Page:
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the end of the boom prevents the boom from falling down. The horizontal force H that also
acts at the hinge pin prevents the boom from sliding to the left. The weight WL of the
wrecking ball (the "load") acts at the end of the boom. Chapter 9 Problems 453 θ = 32° T
φ–θ WB V
θ = 32° WL P φ = 48° H By applying the equilibrium conditions to the boom, we can determine the desired forces.
SOLUTION The directions upward and to the right will be taken as the positive directions.
In the x direction we have
(1)
∑ Fx = H − T cos θ = 0
while in the y direction we have ∑ Fy = V − T sin θ − WL − WB = 0 (2) Equations (1) and (2) give us two equations in three unknown. We must, therefore, find a
third equation that can be used to determine one of the unknowns. We can get the third
equation from the torque equation.
In order to write the torque equation, we must first pick an axis of rotation and determine the
lever arms for the forces involved. Since both V and H are unknown, we can eliminate them
from the torque equation by picking the rotation axis through the point P (then both V and H
have zero lever arms). If we let the boom have a length L, then the lever arm for WL is L cos φ , while the lever arm for WB is ( L / 2) cos φ . From the figure, we see that the lever
arm for T is L sin(φ – θ ) . If we take counterclockwise torques as positive, then the torque
equation is L cos φ ∑ τ = −WB − WL L cos φ + TL sin (φ − θ ) = 0
2
Solving for T, we have
1 W +W
L
(3)
cos φ
T=2 B
sin(φ –θ ) a. From Equation (3) the tension in the support cable is
T= 1 (3600
2 N) + 4800 N sin(48° – 32°) cos 48° = 1.6 × 104 N 454 ROTATIONAL DYNAMICS b. The force exerted on the lower end of the hinge at the point P is the vector sum of the
forces H and V. According to Equation (1), ( ) H = T cos θ = 1.6 × 104 N cos 32° = 1.4 × 104 N and, from Equation (2) ( ) V = WL + WB + T sin θ = 4800 N + 3600 N + 1.6 × 104 N sin 32° = 1.7 × 104 N Since the forces H and V are at right angles to each other, the magnitude of their vector sum
can be found from the Pythagorean theorem: FP = H 2 + V 2 = (1.4 ×104 N)2 + (1.7 ×104 N)2 = 2.2 ×104 N 27. SSM REASONING Since the man holds the ball motionless, the ball and the arm are in
equilibrium. Therefore, the net force, as well as the net torque about any axis, must be zero.
SOLUTION Using Equation 9.1, the net torque about an axis through the elbow joint is
Στ = M(0.0510 m) – (22.0 N)(0.140 m) – (178 N)(0.330 m) = 0
Solving this expression for M gives M = 1.21× 103 N .
The net torque about an axis through the center of gravity is
Στ = – (1210 N)(0.0890 m) + F(0.140 m) – (178 N)(0.190 m) = 0
Solving this expression for F gives F = 1.01× 103 N . Since the forces must add to give a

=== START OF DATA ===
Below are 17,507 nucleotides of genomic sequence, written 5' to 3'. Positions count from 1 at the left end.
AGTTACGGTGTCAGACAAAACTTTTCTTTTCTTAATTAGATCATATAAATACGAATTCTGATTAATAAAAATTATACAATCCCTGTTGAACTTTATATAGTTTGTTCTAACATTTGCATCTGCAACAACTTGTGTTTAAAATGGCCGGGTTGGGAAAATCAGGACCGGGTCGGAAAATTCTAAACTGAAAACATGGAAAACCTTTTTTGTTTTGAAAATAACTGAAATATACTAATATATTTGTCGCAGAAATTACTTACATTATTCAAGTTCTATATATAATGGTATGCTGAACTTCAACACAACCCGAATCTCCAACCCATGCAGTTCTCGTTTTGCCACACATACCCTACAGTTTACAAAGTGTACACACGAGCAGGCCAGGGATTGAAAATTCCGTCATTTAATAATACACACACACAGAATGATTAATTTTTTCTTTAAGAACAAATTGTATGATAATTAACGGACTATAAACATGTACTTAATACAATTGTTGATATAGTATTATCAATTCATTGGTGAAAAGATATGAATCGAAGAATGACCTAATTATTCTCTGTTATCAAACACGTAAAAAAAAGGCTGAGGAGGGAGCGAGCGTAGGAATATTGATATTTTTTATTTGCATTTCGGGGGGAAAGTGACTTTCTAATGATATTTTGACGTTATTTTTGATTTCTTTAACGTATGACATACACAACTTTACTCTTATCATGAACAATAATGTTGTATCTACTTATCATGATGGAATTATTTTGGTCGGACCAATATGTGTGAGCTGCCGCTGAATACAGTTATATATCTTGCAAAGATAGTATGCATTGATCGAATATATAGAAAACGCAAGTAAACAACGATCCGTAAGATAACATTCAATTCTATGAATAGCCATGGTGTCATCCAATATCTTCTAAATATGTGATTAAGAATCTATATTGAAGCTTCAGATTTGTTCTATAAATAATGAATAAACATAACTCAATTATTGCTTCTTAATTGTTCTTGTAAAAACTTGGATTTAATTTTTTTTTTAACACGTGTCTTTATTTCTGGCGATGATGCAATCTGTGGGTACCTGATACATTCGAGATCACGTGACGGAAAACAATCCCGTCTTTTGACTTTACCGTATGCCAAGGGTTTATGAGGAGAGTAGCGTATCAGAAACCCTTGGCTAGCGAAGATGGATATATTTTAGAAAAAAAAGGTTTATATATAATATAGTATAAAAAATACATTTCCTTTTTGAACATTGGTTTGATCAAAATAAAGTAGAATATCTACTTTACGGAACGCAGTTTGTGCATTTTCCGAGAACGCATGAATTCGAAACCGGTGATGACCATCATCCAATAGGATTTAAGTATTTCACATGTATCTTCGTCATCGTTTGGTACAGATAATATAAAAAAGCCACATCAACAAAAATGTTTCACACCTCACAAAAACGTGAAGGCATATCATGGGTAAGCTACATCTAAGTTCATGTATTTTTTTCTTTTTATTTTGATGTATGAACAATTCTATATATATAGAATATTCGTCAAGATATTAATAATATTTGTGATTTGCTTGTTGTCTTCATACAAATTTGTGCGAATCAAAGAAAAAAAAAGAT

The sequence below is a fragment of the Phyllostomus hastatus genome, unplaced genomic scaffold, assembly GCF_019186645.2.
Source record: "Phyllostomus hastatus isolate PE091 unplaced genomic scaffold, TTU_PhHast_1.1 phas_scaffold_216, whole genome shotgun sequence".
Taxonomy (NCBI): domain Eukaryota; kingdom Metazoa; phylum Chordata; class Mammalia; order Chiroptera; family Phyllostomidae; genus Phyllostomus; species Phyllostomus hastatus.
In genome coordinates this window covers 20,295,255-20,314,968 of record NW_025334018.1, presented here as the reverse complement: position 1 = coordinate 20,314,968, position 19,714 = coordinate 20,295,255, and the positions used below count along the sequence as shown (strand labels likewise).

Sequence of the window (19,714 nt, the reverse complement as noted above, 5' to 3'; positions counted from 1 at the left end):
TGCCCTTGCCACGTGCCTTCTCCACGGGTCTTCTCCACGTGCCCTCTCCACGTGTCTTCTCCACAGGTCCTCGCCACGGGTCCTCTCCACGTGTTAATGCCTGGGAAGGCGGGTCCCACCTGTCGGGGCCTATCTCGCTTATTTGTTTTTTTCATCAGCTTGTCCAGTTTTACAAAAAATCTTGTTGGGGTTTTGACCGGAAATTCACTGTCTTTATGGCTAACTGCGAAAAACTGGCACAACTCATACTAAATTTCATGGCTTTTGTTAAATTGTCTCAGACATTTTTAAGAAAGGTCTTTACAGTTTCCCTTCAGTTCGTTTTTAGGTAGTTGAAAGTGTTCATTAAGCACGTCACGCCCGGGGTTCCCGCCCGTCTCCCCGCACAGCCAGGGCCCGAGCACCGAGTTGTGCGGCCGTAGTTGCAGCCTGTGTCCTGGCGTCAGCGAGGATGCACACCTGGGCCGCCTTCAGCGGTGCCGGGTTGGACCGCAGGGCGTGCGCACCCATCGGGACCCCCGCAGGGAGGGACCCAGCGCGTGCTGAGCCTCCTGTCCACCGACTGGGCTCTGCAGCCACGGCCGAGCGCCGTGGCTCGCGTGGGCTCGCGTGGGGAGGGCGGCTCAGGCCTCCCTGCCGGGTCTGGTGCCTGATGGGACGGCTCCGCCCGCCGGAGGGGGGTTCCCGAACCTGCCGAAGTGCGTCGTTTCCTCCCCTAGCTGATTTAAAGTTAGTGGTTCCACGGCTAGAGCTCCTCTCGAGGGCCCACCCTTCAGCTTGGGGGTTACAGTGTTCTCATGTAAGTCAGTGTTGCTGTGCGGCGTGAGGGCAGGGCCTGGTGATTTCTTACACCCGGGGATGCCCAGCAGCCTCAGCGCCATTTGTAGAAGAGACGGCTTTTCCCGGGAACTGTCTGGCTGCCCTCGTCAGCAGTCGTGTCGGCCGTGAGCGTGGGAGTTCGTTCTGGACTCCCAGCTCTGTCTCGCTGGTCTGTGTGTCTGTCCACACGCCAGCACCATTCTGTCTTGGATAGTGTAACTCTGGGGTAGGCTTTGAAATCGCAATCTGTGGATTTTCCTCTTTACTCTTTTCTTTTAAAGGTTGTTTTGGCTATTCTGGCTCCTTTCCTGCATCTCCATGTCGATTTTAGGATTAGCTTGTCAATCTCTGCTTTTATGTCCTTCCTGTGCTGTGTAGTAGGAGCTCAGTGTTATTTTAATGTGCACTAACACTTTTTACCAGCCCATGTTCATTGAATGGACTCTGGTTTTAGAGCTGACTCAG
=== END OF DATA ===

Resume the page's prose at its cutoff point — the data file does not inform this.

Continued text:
net force of zero, we know that the direction of F is downward . 28. REASONING Although the crate is in translational motion, it undergoes no angular
acceleration. Therefore, the net torque acting on the crate must be zero: Στ = 0
(Equation 9.2). The four forces acting on the crate appear in the freebody diagram: its
weight W, the kinetic friction force fk, the normal force FN, and the tension T in the strap.
We will take the edge of the crate sliding along the floor as the rotation axis for applying
Equation 9.2. Both the friction force and the normal force act at this point. These two forces,
therefore, generate no torque about the axis of rotation, so the clockwise torque of the
crate’s weight W must balance the counterclockwise torque of the tension T in the strap: Chapter 9 Problems 455 T L/2 H/2 θ d d
θ W fk 25° W lw FN Lever arm of the crate’s weight Freebody diagram of the crate T lT = W l W or T= WlW
lT = mg l W
lT (1) We will apply trigonometry to determine the lever arms l W and l T for the weight and the
tension, respectively, and then calculate the magnitude T of the tension in the strap.
SOLUTION The lever arm l W of the crate’s weight is shown in the righthand diagram ( ) above, and is given by l W = d cos θ + 25o , where d is the distance between the axis of
rotation (lower edge of the crate) and the crate’s center of gravity, and θ is the angle
between that line and the bottom of the crate. The right triangle in the freebody diagram of
the crate (drawing on the left) shows how we can use trigonometry to determine both the
length d and the angle θ. The length d is the hypotenuse of that right triangle, and the other
sides are the halfheight (H/2 = 0.20 m) and halflength (L/2 = 0.45 m) of the crate, so by
the Pythagorean theorem (Equation 1.7) we find that
2 2 H L
d = + = 2 2 ( 0.20 m )2 + ( 0.45 m )2 = 0.49 m We can find the angle θ from the inverse tangent function: H 2 −1 0.40 m o = tan = 24
0.90 m L2 θ = tan −1 456 ROTATIONAL DYNAMICS The lever arm l T of the tension force is illustrated in the drawing below, where we see that ( ) l T = L sin 61o − 25o = L sin 36o . Therefore, from Equation (1), the magnitude of the tension in the strap is T= mg l W
lT = ( mgd cos 24o + 25o
L sin 36o ) = ( 72 kg ) ( 9....
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This note was uploaded on 04/30/2013 for the course PHYS 1100 and 2 taught by Professor Chastain during the Spring '13 term at LSU.
 Spring '13
 CHASTAIN
 Physics, The Lottery

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